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    $\begingroup$ @Bogdan, $f=max\{f,0\}-(-min\{f,0\})$, so it suffices to prove the result for positive f, for which the proof extends verbatim. $\endgroup$
    – Kostya_I
    Jul 28, 2021 at 20:54
  • 1
    $\begingroup$ @Bogdan, indeed it would be probably more accurate to say "inverse function theorem" - for me these are minor variants of the same thing. I added some details. $\endgroup$
    – Kostya_I
    Aug 1, 2021 at 9:22
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    $\begingroup$ @Bogdan, I am not sure I understand the question. I fix the point $x$ and then rotate the coordinate axes so that the first basis vector points in the direction of the gradient of $\nabla \phi(x)$, the second one is any vector orthogonal to it, etc. $\endgroup$
    – Kostya_I
    Aug 16, 2021 at 16:08
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    $\begingroup$ @Bogdan, in these new coordinates, the gradient of $\phi$ has coordinates $(\frac{\partial \phi}{\partial x_1},0,\dots,0)$, so $\frac{\partial \phi}{\partial x_1}$ cannot be zero because we assume the gradient does not vanish. $\endgroup$
    – Kostya_I
    Aug 16, 2021 at 18:18
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    $\begingroup$ @Bogdan, sure, but this is the derivative with respect to the first coordinate in the original coordinates, not the new ones. $\endgroup$
    – Kostya_I
    Aug 16, 2021 at 18:35

Not a complete answer, but just some ideas that are too long for a comment.

Note: Here we use $\mathcal H^n, \mathcal L^n$ to denote the Hausdorff and Lebesgue measure respectively.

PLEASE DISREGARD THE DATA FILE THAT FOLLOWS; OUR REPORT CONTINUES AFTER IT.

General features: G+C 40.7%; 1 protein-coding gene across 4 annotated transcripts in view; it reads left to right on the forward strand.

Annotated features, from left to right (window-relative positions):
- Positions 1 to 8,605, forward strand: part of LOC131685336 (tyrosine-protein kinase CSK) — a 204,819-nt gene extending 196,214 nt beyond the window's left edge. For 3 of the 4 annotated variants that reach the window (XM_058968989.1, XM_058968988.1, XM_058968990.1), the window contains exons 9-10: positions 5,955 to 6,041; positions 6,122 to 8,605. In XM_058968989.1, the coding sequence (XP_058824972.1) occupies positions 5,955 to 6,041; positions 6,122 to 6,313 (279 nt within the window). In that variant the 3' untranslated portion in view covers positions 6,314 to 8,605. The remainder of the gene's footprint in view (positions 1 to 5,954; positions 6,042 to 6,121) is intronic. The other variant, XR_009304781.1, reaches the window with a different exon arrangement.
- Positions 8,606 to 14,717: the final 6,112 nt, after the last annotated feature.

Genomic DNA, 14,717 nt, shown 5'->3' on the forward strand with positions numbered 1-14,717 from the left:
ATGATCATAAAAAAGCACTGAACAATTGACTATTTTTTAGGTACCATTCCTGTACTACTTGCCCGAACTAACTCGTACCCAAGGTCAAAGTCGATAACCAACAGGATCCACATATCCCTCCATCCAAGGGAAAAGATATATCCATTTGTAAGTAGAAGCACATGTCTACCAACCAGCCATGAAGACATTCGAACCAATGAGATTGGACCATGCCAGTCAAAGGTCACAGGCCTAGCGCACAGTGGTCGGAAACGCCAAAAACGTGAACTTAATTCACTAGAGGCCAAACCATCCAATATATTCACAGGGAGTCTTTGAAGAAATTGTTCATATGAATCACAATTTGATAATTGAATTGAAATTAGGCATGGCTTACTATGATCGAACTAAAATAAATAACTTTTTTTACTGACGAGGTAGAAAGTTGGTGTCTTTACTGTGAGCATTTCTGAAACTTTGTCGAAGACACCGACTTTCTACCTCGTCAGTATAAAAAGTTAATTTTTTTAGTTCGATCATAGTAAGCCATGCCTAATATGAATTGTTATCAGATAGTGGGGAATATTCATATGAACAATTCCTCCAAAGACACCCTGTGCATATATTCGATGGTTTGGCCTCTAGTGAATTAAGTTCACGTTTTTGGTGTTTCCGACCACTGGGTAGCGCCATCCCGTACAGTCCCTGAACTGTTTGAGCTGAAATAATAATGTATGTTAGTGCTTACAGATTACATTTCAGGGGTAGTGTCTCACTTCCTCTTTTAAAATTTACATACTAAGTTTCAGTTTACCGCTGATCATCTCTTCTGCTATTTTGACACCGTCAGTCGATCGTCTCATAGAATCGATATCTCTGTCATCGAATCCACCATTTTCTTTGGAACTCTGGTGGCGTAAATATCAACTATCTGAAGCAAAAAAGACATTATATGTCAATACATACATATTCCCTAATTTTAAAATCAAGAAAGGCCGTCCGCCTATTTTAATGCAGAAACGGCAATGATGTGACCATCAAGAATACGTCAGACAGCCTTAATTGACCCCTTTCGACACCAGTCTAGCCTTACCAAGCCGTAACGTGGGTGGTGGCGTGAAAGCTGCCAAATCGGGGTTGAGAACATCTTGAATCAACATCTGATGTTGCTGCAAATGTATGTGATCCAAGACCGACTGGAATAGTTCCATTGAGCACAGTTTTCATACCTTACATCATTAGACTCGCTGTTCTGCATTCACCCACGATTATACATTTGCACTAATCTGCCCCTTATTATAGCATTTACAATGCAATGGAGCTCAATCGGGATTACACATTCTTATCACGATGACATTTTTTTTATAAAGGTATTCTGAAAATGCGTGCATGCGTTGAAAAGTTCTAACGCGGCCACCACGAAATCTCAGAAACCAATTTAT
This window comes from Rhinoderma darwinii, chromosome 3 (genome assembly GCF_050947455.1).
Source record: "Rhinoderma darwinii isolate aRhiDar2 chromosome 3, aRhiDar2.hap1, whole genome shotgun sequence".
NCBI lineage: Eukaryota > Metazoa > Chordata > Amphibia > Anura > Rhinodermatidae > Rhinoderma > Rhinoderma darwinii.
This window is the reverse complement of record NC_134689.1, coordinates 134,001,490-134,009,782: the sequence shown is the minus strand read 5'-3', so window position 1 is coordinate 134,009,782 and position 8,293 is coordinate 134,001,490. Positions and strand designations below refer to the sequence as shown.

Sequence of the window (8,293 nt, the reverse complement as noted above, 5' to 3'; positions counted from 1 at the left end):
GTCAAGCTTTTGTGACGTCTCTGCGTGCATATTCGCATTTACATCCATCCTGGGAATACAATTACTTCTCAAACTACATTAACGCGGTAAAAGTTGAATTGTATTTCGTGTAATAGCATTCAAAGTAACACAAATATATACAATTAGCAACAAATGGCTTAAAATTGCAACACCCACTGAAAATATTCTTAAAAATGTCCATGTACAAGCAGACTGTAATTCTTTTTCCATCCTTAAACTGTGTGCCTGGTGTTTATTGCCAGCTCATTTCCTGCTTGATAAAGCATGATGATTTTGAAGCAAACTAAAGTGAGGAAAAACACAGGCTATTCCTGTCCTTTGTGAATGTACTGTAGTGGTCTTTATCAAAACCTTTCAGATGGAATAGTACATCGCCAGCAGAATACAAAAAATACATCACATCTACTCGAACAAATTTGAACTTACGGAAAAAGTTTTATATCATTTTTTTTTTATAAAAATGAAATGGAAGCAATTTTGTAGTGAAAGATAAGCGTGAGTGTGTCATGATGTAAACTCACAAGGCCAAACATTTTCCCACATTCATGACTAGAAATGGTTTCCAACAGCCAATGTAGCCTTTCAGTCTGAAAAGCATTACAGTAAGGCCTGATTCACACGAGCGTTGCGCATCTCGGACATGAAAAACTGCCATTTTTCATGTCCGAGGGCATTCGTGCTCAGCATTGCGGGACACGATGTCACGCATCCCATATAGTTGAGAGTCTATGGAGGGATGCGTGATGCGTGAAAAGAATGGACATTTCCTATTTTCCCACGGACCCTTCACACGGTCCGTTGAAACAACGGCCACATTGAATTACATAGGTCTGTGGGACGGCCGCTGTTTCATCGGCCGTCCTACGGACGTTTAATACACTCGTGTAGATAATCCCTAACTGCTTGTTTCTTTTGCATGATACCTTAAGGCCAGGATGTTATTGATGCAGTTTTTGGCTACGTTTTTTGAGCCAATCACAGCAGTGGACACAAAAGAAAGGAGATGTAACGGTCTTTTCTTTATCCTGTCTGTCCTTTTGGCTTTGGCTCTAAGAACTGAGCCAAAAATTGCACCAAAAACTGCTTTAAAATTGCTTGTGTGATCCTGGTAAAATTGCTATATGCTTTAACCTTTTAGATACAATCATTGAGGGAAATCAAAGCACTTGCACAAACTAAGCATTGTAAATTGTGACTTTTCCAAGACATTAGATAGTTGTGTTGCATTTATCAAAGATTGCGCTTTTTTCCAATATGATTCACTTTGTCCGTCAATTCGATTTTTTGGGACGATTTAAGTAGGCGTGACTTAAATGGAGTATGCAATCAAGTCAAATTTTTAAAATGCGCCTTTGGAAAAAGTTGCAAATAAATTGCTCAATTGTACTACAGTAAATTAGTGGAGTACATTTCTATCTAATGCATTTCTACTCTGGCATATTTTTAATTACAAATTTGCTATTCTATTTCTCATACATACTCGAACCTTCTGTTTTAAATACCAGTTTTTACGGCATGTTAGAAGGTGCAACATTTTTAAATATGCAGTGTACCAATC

Let $\Omega \subset \mathbb R^n$ be an open bounded domain, and let $f: \Omega \to \mathbb R$ be a $C^1$ function such that $\nabla f(x) \neq 0$ for all $x \in \Omega$,

Define $g: \mathbb R\to \mathbb R$ by $g(y) := \mathcal L^n \{x \in \mathbb \Omega \ | \ f(x) \leq y\}$.

Then an application of the coarea formula gives us the following:

Lemma: $g$ is differentiable at $y$ if and only if $h(x) := \mathbb 1_{\{f(x) = y\}}(x) \frac{1}{|\nabla f(x)|}$ is $\mathcal H^{n-1}$-integrable, and we have

$$g’(y) = \int_{\Omega} \mathbb 1_{\{f(x) = y\}}(x) \frac{1}{|\nabla f(x)|}.$$

Now in the problem given, by compactness we may assume wlog that $\nabla \phi$ is bounded below on $\Omega$ by some absolute constant $c > 0$. Since $\phi$ is smooth, the level sets $E_y := \{\phi(x) = y\}$ are smooth submanifolds of $\Omega$, in particular they have finite $\mathcal H^1$ measure.

Thus $\mathbb 1_{\{\phi(x) = y\}}(x) \frac{1}{|\nabla \phi(x)|}$ is $\mathcal H^1$ integrable, and so, taking $f = \phi$ in the lemma, we have that $g$ is differentiable for all $-\varepsilon < y < \varepsilon$.

Now by the uniform bound on $|\nabla f|$, $g’(y)$ is comparable to $\mathcal H^1 (E_y)$ up to a scalar constant. After some epsilon chasing, we will be done if we can show that $g$ is in addition continuously differentiable. However I am having trouble showing this.